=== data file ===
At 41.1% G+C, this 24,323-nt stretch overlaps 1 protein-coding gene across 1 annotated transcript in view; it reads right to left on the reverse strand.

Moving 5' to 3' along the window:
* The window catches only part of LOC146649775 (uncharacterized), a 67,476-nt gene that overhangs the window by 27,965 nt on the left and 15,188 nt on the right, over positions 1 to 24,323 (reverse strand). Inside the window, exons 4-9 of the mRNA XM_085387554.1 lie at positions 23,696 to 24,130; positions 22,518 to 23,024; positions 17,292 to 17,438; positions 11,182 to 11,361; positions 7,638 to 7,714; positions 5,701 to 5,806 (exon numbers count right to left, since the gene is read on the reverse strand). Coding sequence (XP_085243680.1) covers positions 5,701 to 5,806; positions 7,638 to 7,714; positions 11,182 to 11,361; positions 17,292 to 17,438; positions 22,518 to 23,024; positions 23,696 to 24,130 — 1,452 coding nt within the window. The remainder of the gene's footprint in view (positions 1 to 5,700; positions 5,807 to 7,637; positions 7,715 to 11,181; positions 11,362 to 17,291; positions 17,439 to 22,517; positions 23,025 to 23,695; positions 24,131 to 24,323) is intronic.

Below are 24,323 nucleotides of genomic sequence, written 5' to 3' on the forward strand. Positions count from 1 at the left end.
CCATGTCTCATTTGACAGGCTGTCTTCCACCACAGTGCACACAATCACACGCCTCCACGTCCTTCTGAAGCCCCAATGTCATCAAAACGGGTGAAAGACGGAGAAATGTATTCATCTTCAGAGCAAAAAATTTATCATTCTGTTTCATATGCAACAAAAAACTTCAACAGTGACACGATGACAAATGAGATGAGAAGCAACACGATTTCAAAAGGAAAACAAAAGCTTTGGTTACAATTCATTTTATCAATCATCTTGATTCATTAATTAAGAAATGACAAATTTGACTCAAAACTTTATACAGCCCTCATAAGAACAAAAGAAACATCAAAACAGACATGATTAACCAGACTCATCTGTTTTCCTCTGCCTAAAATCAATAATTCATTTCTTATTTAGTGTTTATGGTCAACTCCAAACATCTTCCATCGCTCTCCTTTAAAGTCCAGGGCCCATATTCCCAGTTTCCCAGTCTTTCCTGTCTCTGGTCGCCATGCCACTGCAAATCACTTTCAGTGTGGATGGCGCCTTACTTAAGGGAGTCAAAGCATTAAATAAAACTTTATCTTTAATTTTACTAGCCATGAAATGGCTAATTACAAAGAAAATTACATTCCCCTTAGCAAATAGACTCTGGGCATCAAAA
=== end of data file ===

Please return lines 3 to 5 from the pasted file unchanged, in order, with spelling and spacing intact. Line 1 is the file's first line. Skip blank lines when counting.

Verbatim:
* The window catches only part of LOC146649775 (uncharacterized), a 67,476-nt gene that overhangs the window by 27,965 nt on the left and 15,188 nt on the right, over positions 1 to 24,323 (reverse strand). Inside the window, exons 4-9 of the mRNA XM_085387554.1 lie at positions 23,696 to 24,130; positions 22,518 to 23,024; positions 17,292 to 17,438; positions 11,182 to 11,361; positions 7,638 to 7,714; positions 5,701 to 5,806 (exon numbers count right to left, since the gene is read on the reverse strand). Coding sequence (XP_085243680.1) covers positions 5,701 to 5,806; positions 7,638 to 7,714; positions 11,182 to 11,361; positions 17,292 to 17,438; positions 22,518 to 23,024; positions 23,696 to 24,130 — 1,452 coding nt within the window. The remainder of the gene's footprint in view (positions 1 to 5,700; positions 5,807 to 7,637; positions 7,715 to 11,181; positions 11,362 to 17,291; positions 17,439 to 22,517; positions 23,025 to 23,695; positions 24,131 to 24,323) is intronic.

Below are 24,323 nucleotides of genomic sequence, written 5' to 3' on the forward strand. Positions count from 1 at the left end.
CCATGTCTCATTTGACAGGCTGTCTTCCACCACAGTGCACACAATCACACGCCTCCACGTCCTTCTGAAGCCCCAATGTCATCAAAACGGGTGAAAGACGGAGAAATGTATTCATCTTCAGAGCAAAAAATTTATCATTCTGTTTCATATGCAACAAAAAACTTCAACAGTGACACGATGACAAATGAGATGAGAAGCAACACGATTTCAAAAGGAAAACAAAAGCTTTGGTTACAATTCATTTTATCAATCATCTTGATTCATTAATTAAGAAATGACAAATTTGACTCAAAACTTTATACAGCCCTCATAAGAACAAAAGAAACATCAAAACAGACATGATTAACCAGACTCATCTGTTTTCCTCTGCCTAAAATCAATAATTCATTTCTTATTTAGTGTTTATGGTCAACTCCAAACATCTTCCATCGCTCTCCTTTAAAGTCCAGGGCCCATATTCCCAGTTTCCCAGTCTTTCCTGTCTCTGGTCGCCATGCCACTGCAAATCACTTTCAGTGTGGATGGCGCCTTACTTAAGGGAGTCAAAGCATTAAATAAAACTTTATCTTTAATTTTACTAGCCATGAAATGGCTAATTACAAAGAAAATTACATTCCCCTTAGCAAATAGACTCTGGGCATCAAAA